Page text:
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What It Took To Be A Marine Aviator In The Mad Men Era

Wings of a Marine Traces the Path of a Future Skyhawk Pilot to the Fleet

Wings of a Marine was produced by the Navy Department in 1964. It tells the story of Second Lieutenant William T. Smith, a typical Marine aviator in those days, and his path after completion of his basic flight training at Naval Air Station (NAS) Pensacola. This particular Marine aviator enters the A-4 pipeline and eventually flies A-4C Skyhawks with Marine Attack Squadron VMA-225 Vagabonds. The film was shot primarily at Marine Corps Air Station (MCAS) Cherry Point in North Carolina. Smith’s initial A-4C carrier qualifications (CarQual) were shot aboard the Essex-class aircraft carrier USS Lexington (at the time CVS-16, later CVT-16). The quality of both the visuals and the audio is quite good- better than most films transferred to video from this period.

The film is typical for its era in that it’s a little bit hokey, but that doesn’t take away from the excellent air-to-air photography or the time-capsule quality of the jets, the personnel, or their appearance. Naturally there are numerous shots of the Vagabonds flying their A-4Cs. Also making screen appearances are VMFA-115 Silver Eagles flying their McDonnell-Douglas F-4B Phantom IIs and VMA-332 Polka Dots / Moonlighters flying their A-4Cs. As Smith drives down the MCAS Cherry Point ramp he sees Lockheed KC-130 Hercules tankers of VMGR-252 Otis, and Vought RF-8 Crusaders and Douglas EF-10B Skyknights of VMCJ-2 Playboys.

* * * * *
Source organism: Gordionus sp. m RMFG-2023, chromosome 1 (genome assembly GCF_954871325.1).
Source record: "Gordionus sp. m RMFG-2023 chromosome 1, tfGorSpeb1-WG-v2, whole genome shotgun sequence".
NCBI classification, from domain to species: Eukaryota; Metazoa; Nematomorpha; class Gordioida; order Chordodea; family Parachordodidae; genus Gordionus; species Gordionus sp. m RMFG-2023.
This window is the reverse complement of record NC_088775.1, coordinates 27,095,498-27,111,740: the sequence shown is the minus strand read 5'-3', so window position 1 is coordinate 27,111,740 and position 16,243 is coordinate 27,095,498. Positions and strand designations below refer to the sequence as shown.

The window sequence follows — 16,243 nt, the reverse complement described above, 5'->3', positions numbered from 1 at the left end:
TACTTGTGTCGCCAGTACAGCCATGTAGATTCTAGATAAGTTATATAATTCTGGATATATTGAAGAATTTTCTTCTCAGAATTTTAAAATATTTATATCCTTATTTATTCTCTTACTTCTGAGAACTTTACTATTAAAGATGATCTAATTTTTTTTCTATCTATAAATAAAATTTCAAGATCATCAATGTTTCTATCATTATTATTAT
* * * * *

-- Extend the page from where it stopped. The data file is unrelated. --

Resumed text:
Cover photo credit: AMC

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Written by Bill Walton

Bill Walton

Bill Walton is a life-long aviation enthusiast and expert in aircraft recognition. As a teenager Bill helped his engineer father build an award-winning T-18 homebuilt airplane in their Wisconsin basement. Bill is a freelance writer, an avid sailor, engineer, announcer, husband, father, uncle, mentor, coach, and Navy veteran. Bill lives north of Houston TX with his wife and son under the approach path to KDWH runway 17R, which means they get to look up at a lot of airplanes. A very good thing.

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